Stoked with having seen something we haven’t before we kept working our way back until we reached the turn off to take one more look at the pride. A far nicer track than the main road we decided to go back that way to see if they were still there. They were.

Our vehicle has safari hatches so we can stand on the seats (they have canvas covers on, the whole vehicle is rugged, even the door panels have lots of screws holding them on, we had quickly discovered why when in Tarangire we found a couple of nuts and screws in the footwell. We’ve now worked out that a new rattle generally means a screw has been rattled out. Sometimes we can find where things have come from and sometimes we can’t. We have a growing nut collection of origins unknown.

We left the park knackered after 9.5 hours with the sun getting low. It had taken us longer to get back than we’d thought so the sun was pretty low by the time we reached the exit. As we headed back to the same campsite as the night before we found a bunch of people and vehicles stopped on the road watching something. A elephant was right next to the road just down from our camp.

No one had arrived at the campsite and it was just us again. By the time we’d set up the tent and organised our camp it was a late dinner and later to bed. But we did manage to back all the photos up in case anything happened to the camera. With the wifi on we’d also managed to get the general photos we’d taken on a phone off too.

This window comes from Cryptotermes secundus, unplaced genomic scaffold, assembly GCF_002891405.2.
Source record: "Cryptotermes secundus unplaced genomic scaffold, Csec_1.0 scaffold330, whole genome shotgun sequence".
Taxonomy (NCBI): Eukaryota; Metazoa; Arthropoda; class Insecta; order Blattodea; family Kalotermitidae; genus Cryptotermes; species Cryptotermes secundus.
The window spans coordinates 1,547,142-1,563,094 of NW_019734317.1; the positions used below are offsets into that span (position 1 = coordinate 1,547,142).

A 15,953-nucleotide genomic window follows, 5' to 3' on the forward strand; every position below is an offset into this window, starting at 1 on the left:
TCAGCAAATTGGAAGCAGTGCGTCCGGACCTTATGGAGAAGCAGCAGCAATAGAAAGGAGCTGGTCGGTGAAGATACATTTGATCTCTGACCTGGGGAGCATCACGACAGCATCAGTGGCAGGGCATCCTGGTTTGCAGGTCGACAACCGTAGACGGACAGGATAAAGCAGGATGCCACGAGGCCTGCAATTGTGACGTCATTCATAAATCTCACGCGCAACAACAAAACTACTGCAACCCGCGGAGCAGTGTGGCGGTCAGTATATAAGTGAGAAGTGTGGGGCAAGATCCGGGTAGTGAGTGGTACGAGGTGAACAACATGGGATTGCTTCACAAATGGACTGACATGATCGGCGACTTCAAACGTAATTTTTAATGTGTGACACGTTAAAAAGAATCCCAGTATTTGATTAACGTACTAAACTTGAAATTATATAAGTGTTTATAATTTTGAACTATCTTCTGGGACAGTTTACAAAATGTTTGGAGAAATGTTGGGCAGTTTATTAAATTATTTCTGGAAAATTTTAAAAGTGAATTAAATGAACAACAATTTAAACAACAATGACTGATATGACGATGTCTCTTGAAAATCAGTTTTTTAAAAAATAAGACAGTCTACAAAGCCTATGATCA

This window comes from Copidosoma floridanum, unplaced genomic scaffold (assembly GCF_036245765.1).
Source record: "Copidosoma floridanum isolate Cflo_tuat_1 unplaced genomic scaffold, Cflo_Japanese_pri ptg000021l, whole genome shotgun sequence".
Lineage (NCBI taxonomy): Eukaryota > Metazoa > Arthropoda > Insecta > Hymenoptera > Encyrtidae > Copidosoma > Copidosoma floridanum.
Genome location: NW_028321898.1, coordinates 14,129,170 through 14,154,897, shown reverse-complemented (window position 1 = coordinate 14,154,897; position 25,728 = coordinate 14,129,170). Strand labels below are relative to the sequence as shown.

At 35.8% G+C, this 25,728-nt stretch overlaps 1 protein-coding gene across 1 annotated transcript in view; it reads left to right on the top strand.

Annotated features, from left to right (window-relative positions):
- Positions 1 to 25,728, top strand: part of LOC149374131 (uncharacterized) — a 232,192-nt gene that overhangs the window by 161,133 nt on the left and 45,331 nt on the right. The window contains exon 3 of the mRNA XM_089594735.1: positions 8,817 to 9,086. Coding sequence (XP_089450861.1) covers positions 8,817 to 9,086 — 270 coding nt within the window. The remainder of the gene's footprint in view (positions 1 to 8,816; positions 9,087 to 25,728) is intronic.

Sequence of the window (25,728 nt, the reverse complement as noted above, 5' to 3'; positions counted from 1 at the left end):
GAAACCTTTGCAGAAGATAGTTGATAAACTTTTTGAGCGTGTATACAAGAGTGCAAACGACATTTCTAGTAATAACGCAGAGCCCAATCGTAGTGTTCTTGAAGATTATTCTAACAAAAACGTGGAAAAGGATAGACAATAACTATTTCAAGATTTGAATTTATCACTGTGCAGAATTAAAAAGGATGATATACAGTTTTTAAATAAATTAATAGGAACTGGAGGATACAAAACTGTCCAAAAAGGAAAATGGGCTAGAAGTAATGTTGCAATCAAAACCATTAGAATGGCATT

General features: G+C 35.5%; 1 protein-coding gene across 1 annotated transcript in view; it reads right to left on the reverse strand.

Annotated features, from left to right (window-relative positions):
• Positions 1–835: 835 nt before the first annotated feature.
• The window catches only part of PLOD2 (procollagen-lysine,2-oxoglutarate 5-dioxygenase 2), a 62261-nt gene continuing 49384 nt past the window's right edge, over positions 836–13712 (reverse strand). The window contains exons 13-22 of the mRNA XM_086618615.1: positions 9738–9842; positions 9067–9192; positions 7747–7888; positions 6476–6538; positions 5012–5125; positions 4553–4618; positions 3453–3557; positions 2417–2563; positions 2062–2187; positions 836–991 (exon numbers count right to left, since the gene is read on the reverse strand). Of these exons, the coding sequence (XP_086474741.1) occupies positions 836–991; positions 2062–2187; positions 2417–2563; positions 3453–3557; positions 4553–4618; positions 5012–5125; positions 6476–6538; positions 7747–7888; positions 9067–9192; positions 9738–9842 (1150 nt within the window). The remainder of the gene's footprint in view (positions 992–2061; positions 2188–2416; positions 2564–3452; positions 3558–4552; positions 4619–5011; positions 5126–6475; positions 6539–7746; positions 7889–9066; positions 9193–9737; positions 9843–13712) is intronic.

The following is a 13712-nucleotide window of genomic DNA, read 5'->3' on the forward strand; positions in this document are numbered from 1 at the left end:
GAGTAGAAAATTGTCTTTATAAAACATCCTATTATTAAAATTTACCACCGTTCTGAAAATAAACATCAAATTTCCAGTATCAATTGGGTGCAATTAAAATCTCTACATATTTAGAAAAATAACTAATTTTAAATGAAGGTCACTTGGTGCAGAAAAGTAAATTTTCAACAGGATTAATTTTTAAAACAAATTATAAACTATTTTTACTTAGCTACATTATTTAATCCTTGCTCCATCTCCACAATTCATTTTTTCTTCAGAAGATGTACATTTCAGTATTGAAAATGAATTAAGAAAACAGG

The temperature hadn’t dropped as much as it had and we were shattered but restless come bedtime. We slept with all the canvas flaps open trying to get some airflow. It took a while but eventually we fell asleep.

Marie was woken just after 1am by a vehicle. Not long after falling asleep again the sound of breaking branches woke her. That sound could only mean an elephant. Having seen the elephant earlier on the way back to camp we’d expected they would be around in the night. Awake but having not bothered to sit up and look through the netting of the open sides eventually noises a little way off to the side triggered enough curiosity to look at. Half asleep she thought that someone had arrived really late and was setting up a tent. 5 minutes later the camp owner’s Land Rover comes weaving through the campsite trees at speed with lights on full. It lit up an big hole in our hedge protection. We watched as one of the guys were thrown through the hole while the land rover headed back out the campsite through the gates, on the road and off down that side. Torches were going in all directions and we heard shouting to the guy who had gone through the hedge ‘where is it’ a couple of minutes later the Land Rover ending being stationary revved hard and blowing its horn told us they’d found it. We watched as they then looped behind the back of the camp, torches still shining all over the place, then back on the track and down towards the village beeping his horn to wake the villagers up. Shouting from the villagers and the trumpet of an annoyed elephant. The Land Rover came back up did another loop of camp and then was up and down the road. More revving of the engine and sitting on the horn told us they’d found another.